While weight training is the best way to strengthen or bulk the muscle, it has its drawbacks.

Firstly, you can only do so much (let’s say, 10-15 repetitions) before you tire, and need to rest them. I don’t like this pattern because it’s not what I’m trying to replicate for the trail. If I conditioned my body to output 100% for 15 steps, but then it had to rest for three minutes, I wouldn’t get anywhere.

That’s why I also think it’s a good idea to develop the muscle’s ability to flush out waste by-product. So introducing steady but strenuous exercise like cycling has been my tactic.

Using the gears on my bike, I can make the work as hard or easy as I like, and the continual motion forces my body to flush out the lactic acid on-the-go, as opposed to in between weighted sets.

Taking a break by sitting down and looking at the view

If your stamina improves, you won’t be as tired on the trail. Photo: Coleman Australia

In Summary…

I’m no strength coach and no fitness professional. I’m a hiker first, and a gym-rat second. I’m not sure how many of us there are, but I’d love to hear from you if you’re out there.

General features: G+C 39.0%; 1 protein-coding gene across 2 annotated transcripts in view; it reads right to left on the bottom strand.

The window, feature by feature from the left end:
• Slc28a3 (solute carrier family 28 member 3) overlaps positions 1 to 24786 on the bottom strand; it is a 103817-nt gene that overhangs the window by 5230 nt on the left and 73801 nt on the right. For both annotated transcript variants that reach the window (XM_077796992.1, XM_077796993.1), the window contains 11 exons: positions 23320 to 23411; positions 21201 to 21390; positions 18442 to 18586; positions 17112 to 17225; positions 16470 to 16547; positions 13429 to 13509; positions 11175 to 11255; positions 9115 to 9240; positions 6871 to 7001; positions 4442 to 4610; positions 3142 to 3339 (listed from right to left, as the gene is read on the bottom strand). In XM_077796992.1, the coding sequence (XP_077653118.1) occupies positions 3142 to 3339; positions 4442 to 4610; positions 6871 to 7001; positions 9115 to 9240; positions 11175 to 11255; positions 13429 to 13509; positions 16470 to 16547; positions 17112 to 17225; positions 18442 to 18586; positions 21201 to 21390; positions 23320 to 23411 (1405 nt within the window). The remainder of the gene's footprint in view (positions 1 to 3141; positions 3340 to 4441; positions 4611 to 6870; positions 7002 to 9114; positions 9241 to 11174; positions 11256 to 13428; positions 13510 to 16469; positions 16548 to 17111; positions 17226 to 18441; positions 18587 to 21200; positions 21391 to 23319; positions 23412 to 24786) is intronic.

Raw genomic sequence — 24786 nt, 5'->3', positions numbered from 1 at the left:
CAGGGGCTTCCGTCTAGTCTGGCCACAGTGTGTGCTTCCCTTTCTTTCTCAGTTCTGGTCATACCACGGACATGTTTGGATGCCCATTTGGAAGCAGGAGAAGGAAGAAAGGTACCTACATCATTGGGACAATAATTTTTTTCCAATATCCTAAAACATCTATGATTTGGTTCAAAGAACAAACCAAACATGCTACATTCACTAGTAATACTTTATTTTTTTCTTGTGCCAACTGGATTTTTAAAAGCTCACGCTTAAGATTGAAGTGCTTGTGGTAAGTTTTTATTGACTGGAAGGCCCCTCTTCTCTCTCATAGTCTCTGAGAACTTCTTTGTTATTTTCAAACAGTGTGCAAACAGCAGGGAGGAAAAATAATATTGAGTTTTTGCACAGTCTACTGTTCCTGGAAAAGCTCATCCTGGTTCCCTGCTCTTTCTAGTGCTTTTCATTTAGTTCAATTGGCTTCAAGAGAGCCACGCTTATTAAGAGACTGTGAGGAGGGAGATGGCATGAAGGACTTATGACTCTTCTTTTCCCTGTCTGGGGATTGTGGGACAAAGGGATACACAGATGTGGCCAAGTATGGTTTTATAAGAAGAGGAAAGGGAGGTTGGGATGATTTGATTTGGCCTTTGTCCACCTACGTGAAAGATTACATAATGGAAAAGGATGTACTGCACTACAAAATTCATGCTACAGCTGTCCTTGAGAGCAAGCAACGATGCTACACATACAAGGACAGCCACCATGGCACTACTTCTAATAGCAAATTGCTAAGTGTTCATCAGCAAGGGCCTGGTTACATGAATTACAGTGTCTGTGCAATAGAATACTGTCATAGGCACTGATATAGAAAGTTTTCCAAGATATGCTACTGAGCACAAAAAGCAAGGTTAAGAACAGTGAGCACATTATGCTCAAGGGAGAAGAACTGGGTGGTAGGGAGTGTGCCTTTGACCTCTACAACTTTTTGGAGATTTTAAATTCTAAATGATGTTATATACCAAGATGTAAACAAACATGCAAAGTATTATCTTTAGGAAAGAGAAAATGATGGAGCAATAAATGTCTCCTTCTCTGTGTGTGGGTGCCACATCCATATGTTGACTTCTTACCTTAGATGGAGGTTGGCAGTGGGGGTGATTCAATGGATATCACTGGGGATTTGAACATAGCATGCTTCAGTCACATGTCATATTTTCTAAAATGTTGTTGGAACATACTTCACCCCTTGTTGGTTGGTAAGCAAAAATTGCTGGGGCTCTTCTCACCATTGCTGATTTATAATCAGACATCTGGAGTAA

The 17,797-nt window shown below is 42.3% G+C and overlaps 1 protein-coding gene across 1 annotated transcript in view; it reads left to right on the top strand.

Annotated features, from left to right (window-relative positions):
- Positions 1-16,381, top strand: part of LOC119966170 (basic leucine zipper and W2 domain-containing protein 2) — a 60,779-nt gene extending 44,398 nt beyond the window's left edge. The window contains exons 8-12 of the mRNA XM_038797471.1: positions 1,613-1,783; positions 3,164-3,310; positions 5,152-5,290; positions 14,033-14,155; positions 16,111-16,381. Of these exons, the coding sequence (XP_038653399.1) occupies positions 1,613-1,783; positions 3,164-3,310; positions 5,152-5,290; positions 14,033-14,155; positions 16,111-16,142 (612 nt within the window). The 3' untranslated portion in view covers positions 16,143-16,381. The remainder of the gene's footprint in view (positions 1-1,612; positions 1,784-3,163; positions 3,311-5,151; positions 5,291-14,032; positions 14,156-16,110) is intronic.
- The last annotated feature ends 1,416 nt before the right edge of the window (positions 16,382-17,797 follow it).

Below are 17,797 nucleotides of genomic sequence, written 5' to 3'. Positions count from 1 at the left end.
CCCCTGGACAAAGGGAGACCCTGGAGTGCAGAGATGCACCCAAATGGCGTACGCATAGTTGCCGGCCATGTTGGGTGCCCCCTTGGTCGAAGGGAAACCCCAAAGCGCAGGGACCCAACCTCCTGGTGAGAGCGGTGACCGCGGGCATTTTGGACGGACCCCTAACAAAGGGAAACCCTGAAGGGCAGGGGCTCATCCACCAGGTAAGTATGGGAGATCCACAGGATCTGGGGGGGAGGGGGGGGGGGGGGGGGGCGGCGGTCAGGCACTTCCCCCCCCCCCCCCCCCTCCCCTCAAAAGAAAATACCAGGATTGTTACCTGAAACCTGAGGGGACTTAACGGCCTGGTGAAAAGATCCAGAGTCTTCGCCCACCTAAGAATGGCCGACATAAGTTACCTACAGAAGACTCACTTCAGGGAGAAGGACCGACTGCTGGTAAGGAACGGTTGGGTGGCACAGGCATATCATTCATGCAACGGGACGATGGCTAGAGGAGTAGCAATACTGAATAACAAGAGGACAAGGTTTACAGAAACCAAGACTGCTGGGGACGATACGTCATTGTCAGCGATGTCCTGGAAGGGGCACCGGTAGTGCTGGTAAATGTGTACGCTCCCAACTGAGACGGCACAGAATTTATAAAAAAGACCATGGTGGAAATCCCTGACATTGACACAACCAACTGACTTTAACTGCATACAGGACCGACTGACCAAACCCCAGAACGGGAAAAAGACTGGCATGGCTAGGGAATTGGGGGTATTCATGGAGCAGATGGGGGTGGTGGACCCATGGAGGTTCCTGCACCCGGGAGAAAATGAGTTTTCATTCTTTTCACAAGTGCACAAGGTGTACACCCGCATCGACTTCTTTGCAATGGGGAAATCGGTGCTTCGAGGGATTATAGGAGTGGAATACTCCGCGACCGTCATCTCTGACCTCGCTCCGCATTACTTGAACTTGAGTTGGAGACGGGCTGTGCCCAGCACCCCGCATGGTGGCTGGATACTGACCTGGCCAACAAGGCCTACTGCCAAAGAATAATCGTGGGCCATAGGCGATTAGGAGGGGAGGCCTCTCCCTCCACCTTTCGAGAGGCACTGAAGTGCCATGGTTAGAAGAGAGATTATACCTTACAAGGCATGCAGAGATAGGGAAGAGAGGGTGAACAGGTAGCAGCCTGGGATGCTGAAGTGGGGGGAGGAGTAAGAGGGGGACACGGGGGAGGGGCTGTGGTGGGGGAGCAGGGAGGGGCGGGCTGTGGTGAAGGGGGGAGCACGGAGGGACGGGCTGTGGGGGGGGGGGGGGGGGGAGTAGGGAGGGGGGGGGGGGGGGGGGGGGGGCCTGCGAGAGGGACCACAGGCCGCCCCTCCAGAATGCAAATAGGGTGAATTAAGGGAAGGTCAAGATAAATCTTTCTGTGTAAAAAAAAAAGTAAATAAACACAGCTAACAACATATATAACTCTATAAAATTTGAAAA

Am I qualified to instruct you on getting in better shape for the track? No. But as this is a fact-based article based on my personal experience and learning, I hope you have found it helpful. And, I hope it gets you thinking about ways to enhance your ‘on-track’ experience by making some changes in your daily lifestyle.

Please feel free to share how you get fit and stay fit for your outdoor activities – I’d love to hear your experiences.

About the writer...

Peter Inverarity

Outdoor enthusiast, with experience in multiple-day trips hiking, canoeing, and kayaking and a passion for climbing, bouldering, sailing, caving and snorkelling.
But there is nothing I love more than getting others involved in the beauty of nature – especially the next generation.

Joined back in February, 2014